Tuesday, February 26, 2013

More self-reflection

Two additional pieces, these mostly on the state of the discipline, one rather up-beat and the other less so.

J. Annas (2004) 'Ancient Philosophy for the Twentieth Century',  in B. Leiter (ed.) The Future for Philosophy, Oxford: Oxford University Press: 25-43.

J. Barnes (2006) 'Bagpipe Music', Topoi 25: 17-20.

And a collection of appraisals of the recent history and state of the discipline around the world:

L. Rosetti (ed.) (2004) Greek Philosophy in the New Millennium: Studies in honour of Thomas M. Robinson, Sankt Augustin: Academia Verlag

UPDATE: suggestions from 'Interlocutor'

Jonathan Barnes's review of Bernard Williams's The Sense of the Past, The Journal of Philosophy 104, 2007, 540–545. Modified version 'The History of Philosophy' in Method and Metaphysics.

Barnes also mentions Kevin Mulligan, 'Sur l'histoire de l'approche analytique de l'histoire de la philosophie: de Bolzano et Brentano a Bennet et Barnes' in J.-M Vienne (ed), Philosophie Analytique et Histoire de la Philosophie (Paris, 1997), pp. 61-103, the methodological discussions in the Introduction to the first volume of Anthony Kenny's New History of Western Philosophy, and the introduction to David Charles's Aristotle Philosophy of Action (p. ix has a definition of 'philosophical scholarship').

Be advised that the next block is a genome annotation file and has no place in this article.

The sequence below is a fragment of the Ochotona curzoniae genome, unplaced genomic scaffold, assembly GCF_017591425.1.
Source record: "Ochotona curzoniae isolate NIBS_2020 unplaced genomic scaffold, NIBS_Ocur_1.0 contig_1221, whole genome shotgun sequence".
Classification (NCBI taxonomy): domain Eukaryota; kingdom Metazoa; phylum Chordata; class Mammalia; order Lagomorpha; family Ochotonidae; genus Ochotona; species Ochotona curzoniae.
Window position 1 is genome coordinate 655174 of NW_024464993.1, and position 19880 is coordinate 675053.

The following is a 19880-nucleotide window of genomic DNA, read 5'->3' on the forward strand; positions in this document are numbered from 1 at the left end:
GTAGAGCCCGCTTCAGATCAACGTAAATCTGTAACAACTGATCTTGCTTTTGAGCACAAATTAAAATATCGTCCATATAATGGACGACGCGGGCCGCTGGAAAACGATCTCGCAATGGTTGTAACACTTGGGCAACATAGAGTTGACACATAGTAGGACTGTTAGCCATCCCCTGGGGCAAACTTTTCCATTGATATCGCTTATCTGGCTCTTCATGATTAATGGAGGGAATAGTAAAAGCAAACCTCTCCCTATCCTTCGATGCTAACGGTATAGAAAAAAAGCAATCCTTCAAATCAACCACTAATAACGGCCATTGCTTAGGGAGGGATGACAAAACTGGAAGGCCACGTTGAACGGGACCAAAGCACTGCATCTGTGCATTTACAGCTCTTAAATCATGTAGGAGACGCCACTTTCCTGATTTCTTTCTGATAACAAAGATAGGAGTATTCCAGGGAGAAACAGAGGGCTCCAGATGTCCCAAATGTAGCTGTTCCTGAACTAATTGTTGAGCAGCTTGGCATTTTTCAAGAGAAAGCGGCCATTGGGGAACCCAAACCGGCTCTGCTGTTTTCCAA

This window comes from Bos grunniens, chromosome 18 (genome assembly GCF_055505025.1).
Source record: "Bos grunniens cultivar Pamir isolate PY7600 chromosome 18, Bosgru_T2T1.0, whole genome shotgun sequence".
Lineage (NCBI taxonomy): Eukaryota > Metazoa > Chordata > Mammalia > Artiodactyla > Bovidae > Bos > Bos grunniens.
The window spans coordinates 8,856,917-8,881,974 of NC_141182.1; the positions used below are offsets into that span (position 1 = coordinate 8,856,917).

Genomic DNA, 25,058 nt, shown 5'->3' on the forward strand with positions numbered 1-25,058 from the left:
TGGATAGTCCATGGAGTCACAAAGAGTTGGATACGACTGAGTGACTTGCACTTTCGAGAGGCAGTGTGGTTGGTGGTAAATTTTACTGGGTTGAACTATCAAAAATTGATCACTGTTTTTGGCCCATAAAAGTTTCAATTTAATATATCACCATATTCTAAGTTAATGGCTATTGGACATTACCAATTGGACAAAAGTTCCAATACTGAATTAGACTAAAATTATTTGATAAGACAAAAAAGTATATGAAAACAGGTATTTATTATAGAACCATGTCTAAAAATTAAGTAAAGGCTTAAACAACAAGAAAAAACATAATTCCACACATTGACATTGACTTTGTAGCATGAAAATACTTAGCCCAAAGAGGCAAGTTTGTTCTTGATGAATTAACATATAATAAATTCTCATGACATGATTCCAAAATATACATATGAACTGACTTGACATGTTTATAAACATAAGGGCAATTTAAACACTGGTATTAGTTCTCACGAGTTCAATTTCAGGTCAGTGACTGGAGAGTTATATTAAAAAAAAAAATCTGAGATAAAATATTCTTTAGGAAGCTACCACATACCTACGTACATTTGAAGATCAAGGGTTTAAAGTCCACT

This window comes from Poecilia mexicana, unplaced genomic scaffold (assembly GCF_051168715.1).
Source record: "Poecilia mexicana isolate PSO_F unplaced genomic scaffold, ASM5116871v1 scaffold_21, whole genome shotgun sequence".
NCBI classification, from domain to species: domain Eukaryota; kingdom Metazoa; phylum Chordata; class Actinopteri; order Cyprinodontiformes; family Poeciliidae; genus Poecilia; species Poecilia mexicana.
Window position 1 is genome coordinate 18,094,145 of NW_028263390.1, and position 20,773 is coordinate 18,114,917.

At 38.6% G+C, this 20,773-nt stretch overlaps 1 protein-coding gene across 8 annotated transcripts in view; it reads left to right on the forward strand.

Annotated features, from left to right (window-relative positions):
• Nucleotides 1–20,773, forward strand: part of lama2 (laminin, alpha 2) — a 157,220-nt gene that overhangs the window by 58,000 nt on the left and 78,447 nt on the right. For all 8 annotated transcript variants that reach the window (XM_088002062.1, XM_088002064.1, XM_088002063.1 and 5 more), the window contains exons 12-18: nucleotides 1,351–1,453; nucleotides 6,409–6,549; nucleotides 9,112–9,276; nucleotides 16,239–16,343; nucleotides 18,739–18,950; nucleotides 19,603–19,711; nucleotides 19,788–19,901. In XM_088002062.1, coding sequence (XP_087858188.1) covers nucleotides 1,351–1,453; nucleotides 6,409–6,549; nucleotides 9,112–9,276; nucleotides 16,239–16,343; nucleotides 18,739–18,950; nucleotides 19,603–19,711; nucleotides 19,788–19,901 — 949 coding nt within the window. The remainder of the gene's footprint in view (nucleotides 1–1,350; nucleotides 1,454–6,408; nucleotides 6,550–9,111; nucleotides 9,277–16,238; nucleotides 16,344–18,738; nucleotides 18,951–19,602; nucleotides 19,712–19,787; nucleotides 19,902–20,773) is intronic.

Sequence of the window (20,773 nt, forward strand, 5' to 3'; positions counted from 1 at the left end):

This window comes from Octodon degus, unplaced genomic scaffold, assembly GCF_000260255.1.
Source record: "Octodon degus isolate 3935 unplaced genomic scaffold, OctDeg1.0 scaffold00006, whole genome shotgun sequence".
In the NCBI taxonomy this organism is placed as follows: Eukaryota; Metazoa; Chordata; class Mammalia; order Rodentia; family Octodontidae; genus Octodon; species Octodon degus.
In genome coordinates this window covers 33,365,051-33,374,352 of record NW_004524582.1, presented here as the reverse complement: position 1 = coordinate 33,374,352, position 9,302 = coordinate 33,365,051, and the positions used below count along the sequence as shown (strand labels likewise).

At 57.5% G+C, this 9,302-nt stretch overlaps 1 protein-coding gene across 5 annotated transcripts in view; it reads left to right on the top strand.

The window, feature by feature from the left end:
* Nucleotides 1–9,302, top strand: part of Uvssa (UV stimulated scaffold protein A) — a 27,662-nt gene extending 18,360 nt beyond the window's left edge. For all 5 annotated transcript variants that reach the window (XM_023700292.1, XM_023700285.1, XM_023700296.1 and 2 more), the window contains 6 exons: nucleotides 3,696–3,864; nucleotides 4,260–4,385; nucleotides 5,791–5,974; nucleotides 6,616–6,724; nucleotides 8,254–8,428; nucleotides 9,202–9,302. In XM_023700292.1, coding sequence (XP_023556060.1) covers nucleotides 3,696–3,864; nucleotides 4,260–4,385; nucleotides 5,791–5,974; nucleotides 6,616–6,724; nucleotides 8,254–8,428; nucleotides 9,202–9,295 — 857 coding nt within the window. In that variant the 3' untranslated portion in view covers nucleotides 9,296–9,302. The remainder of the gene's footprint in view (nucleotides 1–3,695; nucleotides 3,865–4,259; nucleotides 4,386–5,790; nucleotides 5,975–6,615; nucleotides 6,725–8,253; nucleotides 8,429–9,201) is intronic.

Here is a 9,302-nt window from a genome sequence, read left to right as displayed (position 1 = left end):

Adam said...

some items by James Lesher:

"To the Presocratics and Back Again: Some Thoughts on the Study of Ancient Philosophy" available online: http://philosophy.unc.edu/people/faculty/james-lesher/FSU%20comments.doc

"The Flourishing of Ancient Philosophy in America: Some Causes and Concerns" online: http://philosophy.unc.edu/people/faculty/james-lesher/Flourishing%20of%20Ancient%20Phil.doc

"Classics and Philosophy: a View of Life in the Interval between Two Professions' in Classics: A Discipline and Profession in Crisis? edd. Culham & Edmonds.

Alan Towey said...

There is also Richard Sorabji, Ideas Leap Barriers: the Value of Historical Studies to Philosophy,which can be found in Maieusis ed. Dominic Scott